When investing in precious metals, you may be thinking about gold. But there are others, like silver, platinum, and palladium.

Each one has different risks and rewards, and you can get them from mining company stocks and the derivatives market.

So, are the values of these metals guaranteed? Or are they best suited for investors who have a small budget? Keep reading to find out!


Iridium is one of the rarest elements in the earth’s crust. It was discovered in 1803 and named after the Greek goddess Iris. It has the highest melting point of any metal, is the second-most dense metal, and is resistant to corrosion.

The high melting point of iridium makes it a sought-after precious metal, but there are two ways to get it. The first method is a byproduct of mining nickel, which is found in the same layer of earth.

Another method involves mining platinum ore, which tends to contain iridium. While iridium is not traded on exchanges, the price of iridium is guaranteed. Industrial use of metal is the main driver of the high price.

It is not traded on exchanges, and retail buyers have only a few dealers. Major investors go straight to the producers to purchase iridium. Iridium is used in spark plugs and is therefore worth three times as much as gold.


If you have been thinking about investing in precious metals, lithium is a safe choice. Lithium has a limited supply and its price is likely to rise for the next half-century.

In other words, the more there is, the higher the value. That is the law of supply. However, that doesn’t mean you can’t make a loss investing in lithium. The following are some things to consider.

Although current reserves are ample, some experts believe that metal shortages are possible, especially in areas where production is limited or controlled by one country. This is true for lithium, which is located in Bolivia and Afghanistan.

Lithium mines in those countries are the largest known reserves in the world. However, if lithium production stalls in the conflict-torn country, it could have a dramatic impact on the value of the precious metals.


The demand for rhodium is projected to grow at a healthy pace. The metal’s price has topped out earlier this year, and many investors emptied their ETFs when the value hit its high point.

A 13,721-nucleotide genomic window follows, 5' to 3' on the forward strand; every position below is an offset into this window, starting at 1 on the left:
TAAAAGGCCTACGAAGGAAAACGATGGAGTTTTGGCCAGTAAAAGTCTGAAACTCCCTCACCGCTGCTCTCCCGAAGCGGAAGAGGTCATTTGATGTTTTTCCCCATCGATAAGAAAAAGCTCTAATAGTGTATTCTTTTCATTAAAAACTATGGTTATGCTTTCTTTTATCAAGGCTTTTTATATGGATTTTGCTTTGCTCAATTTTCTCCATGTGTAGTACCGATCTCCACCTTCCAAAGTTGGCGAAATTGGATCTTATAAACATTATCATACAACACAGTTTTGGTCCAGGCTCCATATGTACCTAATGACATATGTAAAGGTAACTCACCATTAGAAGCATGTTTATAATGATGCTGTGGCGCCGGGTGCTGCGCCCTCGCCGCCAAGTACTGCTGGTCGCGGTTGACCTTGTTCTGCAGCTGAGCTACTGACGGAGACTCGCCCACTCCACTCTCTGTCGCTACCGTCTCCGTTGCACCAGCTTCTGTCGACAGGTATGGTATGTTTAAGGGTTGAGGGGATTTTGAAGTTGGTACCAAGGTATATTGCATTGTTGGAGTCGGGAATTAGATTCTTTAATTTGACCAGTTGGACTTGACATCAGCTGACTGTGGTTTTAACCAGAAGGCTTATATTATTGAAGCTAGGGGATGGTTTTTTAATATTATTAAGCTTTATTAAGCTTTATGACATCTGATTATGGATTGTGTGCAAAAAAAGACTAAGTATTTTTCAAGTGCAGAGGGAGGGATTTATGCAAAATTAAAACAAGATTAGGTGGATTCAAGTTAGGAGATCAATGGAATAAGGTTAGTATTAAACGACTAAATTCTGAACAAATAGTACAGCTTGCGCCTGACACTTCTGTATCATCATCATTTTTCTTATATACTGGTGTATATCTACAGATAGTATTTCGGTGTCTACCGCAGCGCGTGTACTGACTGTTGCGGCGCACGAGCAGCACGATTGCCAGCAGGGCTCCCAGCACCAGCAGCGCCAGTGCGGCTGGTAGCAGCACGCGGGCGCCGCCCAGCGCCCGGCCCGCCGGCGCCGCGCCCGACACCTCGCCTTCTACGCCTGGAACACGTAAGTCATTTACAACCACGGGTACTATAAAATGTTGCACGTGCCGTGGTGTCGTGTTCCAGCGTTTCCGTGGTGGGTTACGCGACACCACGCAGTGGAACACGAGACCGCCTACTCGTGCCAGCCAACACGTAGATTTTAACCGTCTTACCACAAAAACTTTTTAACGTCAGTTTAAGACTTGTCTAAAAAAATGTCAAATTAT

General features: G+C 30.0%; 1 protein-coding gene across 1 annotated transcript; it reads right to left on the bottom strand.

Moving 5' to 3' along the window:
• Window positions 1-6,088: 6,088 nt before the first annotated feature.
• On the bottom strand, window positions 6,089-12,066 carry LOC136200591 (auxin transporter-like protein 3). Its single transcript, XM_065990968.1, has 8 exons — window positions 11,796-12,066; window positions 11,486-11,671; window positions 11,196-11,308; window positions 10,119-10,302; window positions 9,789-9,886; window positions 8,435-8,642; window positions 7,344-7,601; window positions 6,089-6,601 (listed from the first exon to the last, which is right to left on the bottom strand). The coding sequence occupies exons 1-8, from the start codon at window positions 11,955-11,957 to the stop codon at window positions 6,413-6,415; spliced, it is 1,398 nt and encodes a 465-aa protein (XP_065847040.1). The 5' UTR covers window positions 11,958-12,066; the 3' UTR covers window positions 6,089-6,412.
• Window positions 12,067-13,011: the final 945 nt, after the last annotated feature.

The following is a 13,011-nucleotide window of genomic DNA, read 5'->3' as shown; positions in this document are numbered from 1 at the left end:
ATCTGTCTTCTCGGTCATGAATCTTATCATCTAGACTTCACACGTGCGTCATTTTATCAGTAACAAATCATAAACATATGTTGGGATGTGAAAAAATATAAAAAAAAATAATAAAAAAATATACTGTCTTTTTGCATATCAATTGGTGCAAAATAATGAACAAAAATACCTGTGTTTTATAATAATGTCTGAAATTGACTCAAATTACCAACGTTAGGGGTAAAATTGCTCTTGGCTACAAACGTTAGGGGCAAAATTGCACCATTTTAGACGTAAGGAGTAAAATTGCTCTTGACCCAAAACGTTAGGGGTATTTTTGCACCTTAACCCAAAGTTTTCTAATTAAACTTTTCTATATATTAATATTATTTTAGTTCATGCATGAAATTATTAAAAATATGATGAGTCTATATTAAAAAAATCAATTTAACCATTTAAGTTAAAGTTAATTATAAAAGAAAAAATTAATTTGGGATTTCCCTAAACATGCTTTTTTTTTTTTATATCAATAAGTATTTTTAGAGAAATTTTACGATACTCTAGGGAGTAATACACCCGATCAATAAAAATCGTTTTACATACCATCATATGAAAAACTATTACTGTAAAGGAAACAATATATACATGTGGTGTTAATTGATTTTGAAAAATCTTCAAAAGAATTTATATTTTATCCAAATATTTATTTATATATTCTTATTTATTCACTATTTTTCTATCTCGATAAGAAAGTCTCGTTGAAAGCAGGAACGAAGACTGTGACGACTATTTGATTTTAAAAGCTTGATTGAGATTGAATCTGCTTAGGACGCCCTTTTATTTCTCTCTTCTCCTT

According to Johnson Matthey, a major PGM consumer, there are now only about 14,000 ounces of rhodium remaining in ETFs.

This suggests that rhodium’s demand will grow significantly through 2021, despite the fact that the automotive industry is not expected to stop growing.

Rhodium’s value is guaranteed because it is used in catalytic converters, which clean exhaust emissions.

Catalytic converters use rhodium to break down nitrous oxide molecules, which are brownish, corrosive gas released by fossil-fuel-powered engines, power plants, and boats.

These gases are incredibly dangerous and can cause irreparable damage to human health.


The low prices of platinum put major miners at risk. South Africa, the world’s biggest producer, has seen its output drop by 25% in the last decade, and the world’s stockpiles have shrunk after five years of deficit.

Demand has exceeded supply, and current mining output levels are not sustainable at current prices. A bearish consensus is expected to cap the price of platinum in 2019.

Physical platinum has been a difficult commodity to trade efficiently. The price of platinum is lower than palladium, a more recent investment opportunity.

Platinum is used for automotive catalysts, and it competes with gold in demand for jewelry. However, this precious metal is only produced in a few countries and is more dependent on supply and demand.

The price of platinum is likely to remain low for an additional 18 months. Platinum’s discount on palladium may continue for the rest of the year, or even longer, depending on its use.

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